Three sets of NDHS data, drawing independent population-based household samples conducted with similar sampling design and data collection methodologies, were used. The study draws from the 1992, 2000 and 2006/2007 NDHS. All samples were drawn using a two-stage cluster probability sampling. Details about the survey are provided elsewhere (MoHSS and Macro, 2008). In brief, the NDHS sampled, at the first stage, EAs, which are the primary sampling units, proportional to the size of the region – so as to obtain reliable estimates at regional and national level, while stratifying by rural and urban status of EA. The EAs were designed from the master sampling frame of the previous censuses. For example, the 1992 and 2000 EAs were sampled from the 1991 Namibia census, while the 2006/2007 EAs were sampled from the 2001 census. Having selected an EA, all households in that EA were listed, and a random sample of fixed households was drawn using systematic sampling. From the chosen household, all women of age 15–49 years were eligible for interview. Those who agreed to participate were asked questions pertaining to birth history and health, mostly for children under the age of five or of those children who were born within three years preceding the survey date. This study only considered the index child in the age range of 0 to 5 years.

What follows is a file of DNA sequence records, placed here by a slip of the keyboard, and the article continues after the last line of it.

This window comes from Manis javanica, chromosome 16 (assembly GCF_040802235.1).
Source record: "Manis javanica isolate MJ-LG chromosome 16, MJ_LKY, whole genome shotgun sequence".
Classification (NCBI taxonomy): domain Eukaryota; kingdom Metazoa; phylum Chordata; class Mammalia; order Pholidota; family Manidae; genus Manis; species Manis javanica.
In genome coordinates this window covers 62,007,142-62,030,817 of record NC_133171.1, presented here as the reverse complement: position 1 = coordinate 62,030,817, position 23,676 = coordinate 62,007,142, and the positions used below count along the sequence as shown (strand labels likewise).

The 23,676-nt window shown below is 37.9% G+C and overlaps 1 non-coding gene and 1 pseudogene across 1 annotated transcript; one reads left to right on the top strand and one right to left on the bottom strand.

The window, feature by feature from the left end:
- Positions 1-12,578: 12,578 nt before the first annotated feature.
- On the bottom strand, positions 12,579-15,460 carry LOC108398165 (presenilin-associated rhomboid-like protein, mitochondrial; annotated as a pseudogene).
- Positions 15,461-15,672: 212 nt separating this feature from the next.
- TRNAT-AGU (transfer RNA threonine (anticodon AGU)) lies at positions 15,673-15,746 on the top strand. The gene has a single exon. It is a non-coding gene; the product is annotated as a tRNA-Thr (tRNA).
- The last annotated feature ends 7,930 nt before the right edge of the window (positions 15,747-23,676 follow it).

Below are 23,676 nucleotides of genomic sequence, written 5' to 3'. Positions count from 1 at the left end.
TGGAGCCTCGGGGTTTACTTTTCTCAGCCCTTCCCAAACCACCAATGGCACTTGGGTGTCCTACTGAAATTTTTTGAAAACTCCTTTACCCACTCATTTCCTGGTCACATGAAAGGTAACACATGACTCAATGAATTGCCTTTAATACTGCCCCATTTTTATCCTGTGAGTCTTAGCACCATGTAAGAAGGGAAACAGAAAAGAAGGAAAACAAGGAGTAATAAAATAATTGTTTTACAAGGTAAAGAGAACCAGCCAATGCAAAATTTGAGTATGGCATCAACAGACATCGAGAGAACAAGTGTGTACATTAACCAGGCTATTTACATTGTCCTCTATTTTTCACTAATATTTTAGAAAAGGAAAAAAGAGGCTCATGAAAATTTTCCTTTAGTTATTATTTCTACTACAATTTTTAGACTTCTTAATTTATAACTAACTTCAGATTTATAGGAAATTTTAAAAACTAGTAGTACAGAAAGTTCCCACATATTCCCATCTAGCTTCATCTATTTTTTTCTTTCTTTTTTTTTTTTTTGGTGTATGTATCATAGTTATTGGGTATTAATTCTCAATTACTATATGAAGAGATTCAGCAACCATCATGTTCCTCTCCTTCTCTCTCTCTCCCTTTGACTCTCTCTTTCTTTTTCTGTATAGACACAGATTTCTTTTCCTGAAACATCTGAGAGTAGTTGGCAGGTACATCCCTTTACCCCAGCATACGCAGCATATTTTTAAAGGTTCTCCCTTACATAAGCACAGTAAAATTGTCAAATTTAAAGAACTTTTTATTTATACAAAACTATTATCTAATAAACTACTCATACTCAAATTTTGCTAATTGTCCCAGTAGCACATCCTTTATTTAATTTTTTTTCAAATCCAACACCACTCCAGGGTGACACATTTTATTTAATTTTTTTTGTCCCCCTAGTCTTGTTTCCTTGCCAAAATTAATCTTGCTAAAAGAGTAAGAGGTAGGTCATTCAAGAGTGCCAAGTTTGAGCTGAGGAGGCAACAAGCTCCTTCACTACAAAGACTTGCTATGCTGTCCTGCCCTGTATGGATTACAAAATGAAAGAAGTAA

Ethical considerations

The study was based on secondary data. At the time data were collected, ethical clearance was obtained from institutional review boards of the Ministry of Health and Social Services in Namibia and ORC Macro Inc., Washington DC. Participation in the survey was voluntary, and informed consent was obtained from all participants. The data were provided in an anonymized format.

Outcome variables

The outcome variables were nutritional statuses, which were measured by a binary indicator of chronic malnutrition: stunting (height-for-age) and underweight (weight-for-age). A child was considered stunted if his or her height-for-age z-score was two standard deviations below the median height of children of the same age and sex in a "healthy" reference population. The same definition applied for underweight based on the child's weight-for-age z-scores (WHO 2006). The z-score is defined as z<00; where AIi is the individual anthropometric indicator, MA1 is the median of the reference population and sigma is the standard deviation of the reference population.

Primary covariates